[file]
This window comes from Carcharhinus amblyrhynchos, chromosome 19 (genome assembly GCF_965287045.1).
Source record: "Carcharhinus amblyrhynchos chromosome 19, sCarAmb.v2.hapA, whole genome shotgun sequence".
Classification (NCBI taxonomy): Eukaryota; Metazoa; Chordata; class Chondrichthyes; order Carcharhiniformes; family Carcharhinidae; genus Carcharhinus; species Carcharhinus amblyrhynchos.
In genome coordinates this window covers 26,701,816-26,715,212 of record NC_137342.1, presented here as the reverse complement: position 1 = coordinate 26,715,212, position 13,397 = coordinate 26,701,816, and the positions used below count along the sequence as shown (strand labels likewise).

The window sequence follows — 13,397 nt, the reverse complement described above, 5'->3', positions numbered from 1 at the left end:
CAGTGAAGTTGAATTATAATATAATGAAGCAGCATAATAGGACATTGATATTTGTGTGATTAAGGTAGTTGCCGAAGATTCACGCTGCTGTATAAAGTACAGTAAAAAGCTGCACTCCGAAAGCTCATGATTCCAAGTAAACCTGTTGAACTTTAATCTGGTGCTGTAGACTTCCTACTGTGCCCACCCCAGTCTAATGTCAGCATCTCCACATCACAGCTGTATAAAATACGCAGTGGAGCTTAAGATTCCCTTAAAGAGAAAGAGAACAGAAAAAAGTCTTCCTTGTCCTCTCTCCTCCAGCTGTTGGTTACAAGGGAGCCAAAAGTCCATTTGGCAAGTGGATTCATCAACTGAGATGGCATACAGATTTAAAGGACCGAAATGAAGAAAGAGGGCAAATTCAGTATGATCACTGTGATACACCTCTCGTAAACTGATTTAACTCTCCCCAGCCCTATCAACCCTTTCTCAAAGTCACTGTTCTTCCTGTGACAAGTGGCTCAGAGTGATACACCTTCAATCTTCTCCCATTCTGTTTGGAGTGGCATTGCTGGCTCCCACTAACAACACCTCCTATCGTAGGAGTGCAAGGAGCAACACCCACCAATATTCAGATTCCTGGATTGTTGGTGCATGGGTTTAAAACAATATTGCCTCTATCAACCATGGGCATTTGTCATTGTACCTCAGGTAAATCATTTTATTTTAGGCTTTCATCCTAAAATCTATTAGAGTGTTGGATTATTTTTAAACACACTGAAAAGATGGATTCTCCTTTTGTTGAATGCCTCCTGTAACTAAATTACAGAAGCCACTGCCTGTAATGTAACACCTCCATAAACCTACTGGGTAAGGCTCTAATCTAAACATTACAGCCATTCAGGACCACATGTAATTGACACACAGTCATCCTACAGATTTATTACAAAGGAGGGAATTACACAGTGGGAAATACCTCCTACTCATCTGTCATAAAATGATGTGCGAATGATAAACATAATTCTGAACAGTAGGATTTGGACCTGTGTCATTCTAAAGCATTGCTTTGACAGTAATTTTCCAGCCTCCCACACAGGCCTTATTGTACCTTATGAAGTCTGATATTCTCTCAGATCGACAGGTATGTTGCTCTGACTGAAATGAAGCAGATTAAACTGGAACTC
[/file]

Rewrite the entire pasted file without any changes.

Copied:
This window comes from Carcharhinus amblyrhynchos, chromosome 19 (genome assembly GCF_965287045.1).
Source record: "Carcharhinus amblyrhynchos chromosome 19, sCarAmb.v2.hapA, whole genome shotgun sequence".
Classification (NCBI taxonomy): Eukaryota; Metazoa; Chordata; class Chondrichthyes; order Carcharhiniformes; family Carcharhinidae; genus Carcharhinus; species Carcharhinus amblyrhynchos.
In genome coordinates this window covers 26,701,816-26,715,212 of record NC_137342.1, presented here as the reverse complement: position 1 = coordinate 26,715,212, position 13,397 = coordinate 26,701,816, and the positions used below count along the sequence as shown (strand labels likewise).

The window sequence follows — 13,397 nt, the reverse complement described above, 5'->3', positions numbered from 1 at the left end:
CAGTGAAGTTGAATTATAATATAATGAAGCAGCATAATAGGACATTGATATTTGTGTGATTAAGGTAGTTGCCGAAGATTCACGCTGCTGTATAAAGTACAGTAAAAAGCTGCACTCCGAAAGCTCATGATTCCAAGTAAACCTGTTGAACTTTAATCTGGTGCTGTAGACTTCCTACTGTGCCCACCCCAGTCTAATGTCAGCATCTCCACATCACAGCTGTATAAAATACGCAGTGGAGCTTAAGATTCCCTTAAAGAGAAAGAGAACAGAAAAAAGTCTTCCTTGTCCTCTCTCCTCCAGCTGTTGGTTACAAGGGAGCCAAAAGTCCATTTGGCAAGTGGATTCATCAACTGAGATGGCATACAGATTTAAAGGACCGAAATGAAGAAAGAGGGCAAATTCAGTATGATCACTGTGATACACCTCTCGTAAACTGATTTAACTCTCCCCAGCCCTATCAACCCTTTCTCAAAGTCACTGTTCTTCCTGTGACAAGTGGCTCAGAGTGATACACCTTCAATCTTCTCCCATTCTGTTTGGAGTGGCATTGCTGGCTCCCACTAACAACACCTCCTATCGTAGGAGTGCAAGGAGCAACACCCACCAATATTCAGATTCCTGGATTGTTGGTGCATGGGTTTAAAACAATATTGCCTCTATCAACCATGGGCATTTGTCATTGTACCTCAGGTAAATCATTTTATTTTAGGCTTTCATCCTAAAATCTATTAGAGTGTTGGATTATTTTTAAACACACTGAAAAGATGGATTCTCCTTTTGTTGAATGCCTCCTGTAACTAAATTACAGAAGCCACTGCCTGTAATGTAACACCTCCATAAACCTACTGGGTAAGGCTCTAATCTAAACATTACAGCCATTCAGGACCACATGTAATTGACACACAGTCATCCTACAGATTTATTACAAAGGAGGGAATTACACAGTGGGAAATACCTCCTACTCATCTGTCATAAAATGATGTGCGAATGATAAACATAATTCTGAACAGTAGGATTTGGACCTGTGTCATTCTAAAGCATTGCTTTGACAGTAATTTTCCAGCCTCCCACACAGGCCTTATTGTACCTTATGAAGTCTGATATTCTCTCAGATCGACAGGTATGTTGCTCTGACTGAAATGAAGCAGATTAAACTGGAACTC